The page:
Since earlier this year Firefox OS tasks have been defined in-tree and scheduled within TaskCluster. Things are in progress for porting Android and Firefox Desktop builds as well.
There are a few interactions that need to take place when scheduling tasks and reporting them to treeherder. These interactions typically are handled by an integration component named mozilla-taskcluster.
tl;dr mozilla-taskcluster makes sure those nicely colored letters appear for each taskcluster task scheduled for each push on treeherder.
mozilla-taskcluster monitors the push log every few seconds for changes for a given set of gecko repositories and will create a task graph when new pushes are detected. The initial task within this graph is typically referred to as the decision task. Its responsibility is to decide what tasks should be added to the task graph for a given branch/project/repository (the names are used interchangeably in many places) using some in-tree logic.
mozilla-taskcluster is responsible for creating the resultset within Treeherder, creating the task graph with decision task, and also responsible for posting job collections to Treeherder when tasks complete.
The heart of deciding what tasks will be included in the graph for a push is the ‘mach taskcluster-graph’ target. This target when called will read in-tree branch specific configurations and determine what task definition files to parse and compose into a json blob that will be used to extend the taskcluster graph.
The decision for what jobs to include is based on if it was a Try push, or a push to any other branch. For Try pushes, the commit message will be parsed and used for determining which tasks to run.
It’s worth noting that this target only prints out json. It’s the responsibility of the consumer of this to extend the task graph or use it to create an entirely new graph.
In TaskCluster, once the json is created, the worker used to complete this task has features in place to automatically extend the original task graph with the contents of this json blob as long as the original task graph has the scopes encompassing all scopes used within those additional tasks.
In-tree branch configurations (job_flags.yml)
The in-tree scheduling for a given branch is specified in a job_flags.yml located at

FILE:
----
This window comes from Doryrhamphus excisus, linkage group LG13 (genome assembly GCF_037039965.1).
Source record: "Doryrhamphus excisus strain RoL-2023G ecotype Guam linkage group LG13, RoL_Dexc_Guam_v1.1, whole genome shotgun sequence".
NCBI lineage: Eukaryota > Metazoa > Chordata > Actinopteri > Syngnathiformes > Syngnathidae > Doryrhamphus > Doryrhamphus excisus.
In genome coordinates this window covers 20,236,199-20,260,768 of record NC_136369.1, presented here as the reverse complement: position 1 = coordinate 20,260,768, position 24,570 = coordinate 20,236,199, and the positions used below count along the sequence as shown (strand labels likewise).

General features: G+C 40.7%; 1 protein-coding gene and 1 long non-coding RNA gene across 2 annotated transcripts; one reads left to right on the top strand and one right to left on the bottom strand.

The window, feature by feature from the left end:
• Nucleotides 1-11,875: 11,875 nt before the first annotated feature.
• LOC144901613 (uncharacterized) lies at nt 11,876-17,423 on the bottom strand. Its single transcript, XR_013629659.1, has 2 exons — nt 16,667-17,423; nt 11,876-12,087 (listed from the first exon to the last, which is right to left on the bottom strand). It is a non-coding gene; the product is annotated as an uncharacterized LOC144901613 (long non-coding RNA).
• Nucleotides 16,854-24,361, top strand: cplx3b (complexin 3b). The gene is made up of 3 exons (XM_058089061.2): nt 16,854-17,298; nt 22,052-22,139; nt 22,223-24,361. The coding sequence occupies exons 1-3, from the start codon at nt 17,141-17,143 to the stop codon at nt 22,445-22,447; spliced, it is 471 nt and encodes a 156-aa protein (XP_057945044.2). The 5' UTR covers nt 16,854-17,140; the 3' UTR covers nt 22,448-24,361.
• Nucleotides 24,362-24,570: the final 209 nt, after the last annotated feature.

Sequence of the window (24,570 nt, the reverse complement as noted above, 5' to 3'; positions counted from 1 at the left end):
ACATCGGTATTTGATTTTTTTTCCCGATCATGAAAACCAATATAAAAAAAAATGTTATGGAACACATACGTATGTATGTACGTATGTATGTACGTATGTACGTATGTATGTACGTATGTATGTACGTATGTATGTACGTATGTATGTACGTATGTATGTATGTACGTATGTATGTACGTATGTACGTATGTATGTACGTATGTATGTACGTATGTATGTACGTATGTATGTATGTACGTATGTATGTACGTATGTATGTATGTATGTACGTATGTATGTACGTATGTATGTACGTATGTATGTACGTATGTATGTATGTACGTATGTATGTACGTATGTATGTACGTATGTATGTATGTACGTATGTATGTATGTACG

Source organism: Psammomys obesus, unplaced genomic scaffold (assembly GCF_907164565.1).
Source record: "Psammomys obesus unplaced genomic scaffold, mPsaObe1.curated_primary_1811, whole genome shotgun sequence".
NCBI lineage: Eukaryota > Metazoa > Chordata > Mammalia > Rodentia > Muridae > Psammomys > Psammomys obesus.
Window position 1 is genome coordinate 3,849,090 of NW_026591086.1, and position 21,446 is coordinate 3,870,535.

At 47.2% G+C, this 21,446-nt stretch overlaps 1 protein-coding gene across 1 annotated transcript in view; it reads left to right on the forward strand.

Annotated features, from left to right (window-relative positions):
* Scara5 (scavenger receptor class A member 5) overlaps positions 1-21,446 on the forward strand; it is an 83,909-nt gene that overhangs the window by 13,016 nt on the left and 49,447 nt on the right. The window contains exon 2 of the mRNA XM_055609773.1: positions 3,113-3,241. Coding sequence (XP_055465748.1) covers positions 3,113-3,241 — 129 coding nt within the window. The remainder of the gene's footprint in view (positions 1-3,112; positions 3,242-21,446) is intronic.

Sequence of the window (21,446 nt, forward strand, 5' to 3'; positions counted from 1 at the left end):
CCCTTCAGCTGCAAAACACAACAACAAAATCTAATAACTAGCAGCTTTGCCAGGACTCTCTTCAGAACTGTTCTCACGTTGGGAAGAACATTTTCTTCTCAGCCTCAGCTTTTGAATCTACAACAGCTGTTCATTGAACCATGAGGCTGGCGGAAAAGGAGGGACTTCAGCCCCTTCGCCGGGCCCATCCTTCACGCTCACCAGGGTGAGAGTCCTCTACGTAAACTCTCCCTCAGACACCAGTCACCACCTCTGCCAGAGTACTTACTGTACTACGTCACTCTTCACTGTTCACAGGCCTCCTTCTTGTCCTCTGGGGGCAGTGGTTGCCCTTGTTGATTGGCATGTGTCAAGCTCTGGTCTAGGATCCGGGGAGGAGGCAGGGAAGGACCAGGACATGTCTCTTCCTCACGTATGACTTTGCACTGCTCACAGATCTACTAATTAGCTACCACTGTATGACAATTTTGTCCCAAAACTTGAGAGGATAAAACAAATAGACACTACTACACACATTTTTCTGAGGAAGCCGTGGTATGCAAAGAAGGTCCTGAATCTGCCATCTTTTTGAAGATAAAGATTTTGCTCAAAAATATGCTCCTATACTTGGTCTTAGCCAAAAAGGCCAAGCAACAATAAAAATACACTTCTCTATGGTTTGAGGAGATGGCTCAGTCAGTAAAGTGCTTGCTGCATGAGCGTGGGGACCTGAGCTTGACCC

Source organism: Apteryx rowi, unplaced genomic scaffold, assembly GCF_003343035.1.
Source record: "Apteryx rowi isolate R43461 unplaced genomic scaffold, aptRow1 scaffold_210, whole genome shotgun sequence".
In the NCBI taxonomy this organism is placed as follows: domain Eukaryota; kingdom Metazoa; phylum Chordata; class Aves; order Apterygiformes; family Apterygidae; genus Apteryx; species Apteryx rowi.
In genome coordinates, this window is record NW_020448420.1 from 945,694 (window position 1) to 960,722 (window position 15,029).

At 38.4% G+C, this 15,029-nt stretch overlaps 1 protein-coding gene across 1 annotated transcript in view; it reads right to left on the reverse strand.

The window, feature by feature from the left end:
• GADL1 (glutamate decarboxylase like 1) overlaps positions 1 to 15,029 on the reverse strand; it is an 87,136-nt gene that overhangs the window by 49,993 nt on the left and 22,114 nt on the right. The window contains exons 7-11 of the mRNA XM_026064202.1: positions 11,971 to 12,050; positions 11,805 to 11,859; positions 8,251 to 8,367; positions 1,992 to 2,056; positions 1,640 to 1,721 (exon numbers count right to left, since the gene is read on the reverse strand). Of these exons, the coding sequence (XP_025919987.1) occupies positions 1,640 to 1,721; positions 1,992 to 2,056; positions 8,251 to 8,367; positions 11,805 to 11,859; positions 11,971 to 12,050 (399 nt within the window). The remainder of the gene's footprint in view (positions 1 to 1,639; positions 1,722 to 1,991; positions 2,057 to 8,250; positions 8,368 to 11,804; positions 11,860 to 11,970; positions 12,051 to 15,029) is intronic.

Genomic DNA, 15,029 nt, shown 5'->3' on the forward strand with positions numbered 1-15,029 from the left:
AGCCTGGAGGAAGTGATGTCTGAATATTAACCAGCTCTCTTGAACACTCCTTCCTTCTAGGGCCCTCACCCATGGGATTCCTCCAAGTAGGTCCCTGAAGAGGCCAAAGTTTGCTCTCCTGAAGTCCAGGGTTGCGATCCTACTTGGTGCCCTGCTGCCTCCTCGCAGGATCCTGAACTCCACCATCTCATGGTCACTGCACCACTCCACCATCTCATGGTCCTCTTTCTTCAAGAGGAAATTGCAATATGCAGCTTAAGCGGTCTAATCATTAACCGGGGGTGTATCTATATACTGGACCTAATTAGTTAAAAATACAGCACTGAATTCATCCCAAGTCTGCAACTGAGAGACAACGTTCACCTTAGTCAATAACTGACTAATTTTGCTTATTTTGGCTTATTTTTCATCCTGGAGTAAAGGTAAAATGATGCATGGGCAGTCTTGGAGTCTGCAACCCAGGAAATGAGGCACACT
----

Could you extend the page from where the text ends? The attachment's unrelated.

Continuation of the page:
<gecko>/testing/taskcluster/tasks/branches/<branch>/job_flags.yml. This is what
the mach target will use for determining what should be scheduled (along with some
logic within the mach target itself).
These configurations are composed of keys that define the build/tests that are enabled for that given branch as well as their relationships.
Taking a look at a snippet of sample branch config, you can see that there are some familiar
keys under builds and tests. These might remind you of try
flags…and that’s because they are! But you might ask yourself why we are using try
flags for a branch that is not Try. Simple, it’s a (kind of) well understood syntax for specifying
builds and tests that should be run, so we treat every branch configuration the same and
reuse Try flags within the configurations. Commit messages for Try pushes are parsed
mach taskcluster-graph, and all other branches are defaulted to using the try message
try: -b do -p all -u all.
After parsing either the try commit message, or the default ‘all’ message, all other logic is the same for composing the task graph json.
--- builds: linux64_gecko: platforms: - b2g types: opt: task: tasks/builds/b2g_desktop_opt.yml debug: task: tasks/builds/b2g_desktop_debug.yml linux64-mulet: platforms: - Mulet Linux types: opt: task: tasks/builds/mulet_linux.yml tests: gaia-build: allowed_build_tasks: tasks/builds/b2g_desktop_opt.yml: task: tasks/tests/b2g_build_test.yml tasks/builds/mulet_linux.yml: task: tasks/tests/mulet_build_test.yml
The flags under builds and tests can be specified individually in a try commit message, such as:
try -b o -p linux64_gecko -u gaia-build
or included if ‘all’ is used. Tasks that are included in ‘all’ are specified in the base_job_flags.yml file.
This value is for when restricting test suites to a given platform. For example, this will cause the gaia-build tests to only run for the Mulet Linux build, and not b2g desktop:
try: -b do -p all -u gaia-build[Mulet Linux]
All builds have at least an ‘opt’ build as that is what will be used by default.
defines where to find the task definition for that particular build. For ‘try’ this
will used for
try: -b [d|o|do]. All other branches will use ‘-b do’.
Tests are broken up into their ‘try’ flags and define not only the task definition to use (tests.<flag>.allowed_build_tasks.<build task file>.task) but also what builds that test flag applies to (tests.<flag>.allowed_build_tasks.<build task file>)